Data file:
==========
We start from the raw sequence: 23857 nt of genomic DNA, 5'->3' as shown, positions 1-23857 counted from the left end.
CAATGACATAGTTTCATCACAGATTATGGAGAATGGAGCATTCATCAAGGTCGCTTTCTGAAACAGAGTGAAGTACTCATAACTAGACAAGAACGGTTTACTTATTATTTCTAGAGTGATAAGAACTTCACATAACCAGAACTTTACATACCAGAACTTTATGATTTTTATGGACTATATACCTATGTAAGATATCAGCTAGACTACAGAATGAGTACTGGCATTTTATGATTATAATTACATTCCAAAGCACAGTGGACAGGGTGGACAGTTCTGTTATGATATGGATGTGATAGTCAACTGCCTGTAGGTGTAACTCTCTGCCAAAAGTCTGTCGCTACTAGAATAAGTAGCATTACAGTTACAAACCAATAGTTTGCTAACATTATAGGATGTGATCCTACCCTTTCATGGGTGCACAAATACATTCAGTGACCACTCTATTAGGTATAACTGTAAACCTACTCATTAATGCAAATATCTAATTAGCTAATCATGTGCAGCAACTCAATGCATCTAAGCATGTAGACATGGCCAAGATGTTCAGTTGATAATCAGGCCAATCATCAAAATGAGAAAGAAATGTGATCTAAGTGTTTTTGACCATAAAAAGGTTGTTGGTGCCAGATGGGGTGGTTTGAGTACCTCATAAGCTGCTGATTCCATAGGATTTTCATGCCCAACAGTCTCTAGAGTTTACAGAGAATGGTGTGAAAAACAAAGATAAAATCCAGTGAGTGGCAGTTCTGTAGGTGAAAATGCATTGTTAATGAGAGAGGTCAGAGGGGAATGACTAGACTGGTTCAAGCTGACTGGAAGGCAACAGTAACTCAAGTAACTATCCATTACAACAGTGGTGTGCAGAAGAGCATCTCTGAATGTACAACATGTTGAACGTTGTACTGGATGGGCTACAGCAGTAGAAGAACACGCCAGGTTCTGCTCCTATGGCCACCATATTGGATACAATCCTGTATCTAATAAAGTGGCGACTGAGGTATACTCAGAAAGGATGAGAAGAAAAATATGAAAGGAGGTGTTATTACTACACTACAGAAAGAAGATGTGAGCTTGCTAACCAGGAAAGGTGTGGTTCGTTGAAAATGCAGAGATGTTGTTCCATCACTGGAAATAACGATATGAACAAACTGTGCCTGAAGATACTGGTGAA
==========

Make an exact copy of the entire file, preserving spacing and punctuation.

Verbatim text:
We start from the raw sequence: 23857 nt of genomic DNA, 5'->3' as shown, positions 1-23857 counted from the left end.
CAATGACATAGTTTCATCACAGATTATGGAGAATGGAGCATTCATCAAGGTCGCTTTCTGAAACAGAGTGAAGTACTCATAACTAGACAAGAACGGTTTACTTATTATTTCTAGAGTGATAAGAACTTCACATAACCAGAACTTTACATACCAGAACTTTATGATTTTTATGGACTATATACCTATGTAAGATATCAGCTAGACTACAGAATGAGTACTGGCATTTTATGATTATAATTACATTCCAAAGCACAGTGGACAGGGTGGACAGTTCTGTTATGATATGGATGTGATAGTCAACTGCCTGTAGGTGTAACTCTCTGCCAAAAGTCTGTCGCTACTAGAATAAGTAGCATTACAGTTACAAACCAATAGTTTGCTAACATTATAGGATGTGATCCTACCCTTTCATGGGTGCACAAATACATTCAGTGACCACTCTATTAGGTATAACTGTAAACCTACTCATTAATGCAAATATCTAATTAGCTAATCATGTGCAGCAACTCAATGCATCTAAGCATGTAGACATGGCCAAGATGTTCAGTTGATAATCAGGCCAATCATCAAAATGAGAAAGAAATGTGATCTAAGTGTTTTTGACCATAAAAAGGTTGTTGGTGCCAGATGGGGTGGTTTGAGTACCTCATAAGCTGCTGATTCCATAGGATTTTCATGCCCAACAGTCTCTAGAGTTTACAGAGAATGGTGTGAAAAACAAAGATAAAATCCAGTGAGTGGCAGTTCTGTAGGTGAAAATGCATTGTTAATGAGAGAGGTCAGAGGGGAATGACTAGACTGGTTCAAGCTGACTGGAAGGCAACAGTAACTCAAGTAACTATCCATTACAACAGTGGTGTGCAGAAGAGCATCTCTGAATGTACAACATGTTGAACGTTGTACTGGATGGGCTACAGCAGTAGAAGAACACGCCAGGTTCTGCTCCTATGGCCACCATATTGGATACAATCCTGTATCTAATAAAGTGGCGACTGAGGTATACTCAGAAAGGATGAGAAGAAAAATATGAAAGGAGGTGTTATTACTACACTACAGAAAGAAGATGTGAGCTTGCTAACCAGGAAAGGTGTGGTTCGTTGAAAATGCAGAGATGTTGTTCCATCACTGGAAATAACGATATGAACAAACTGTGCCTGAAGATACTGGTGAA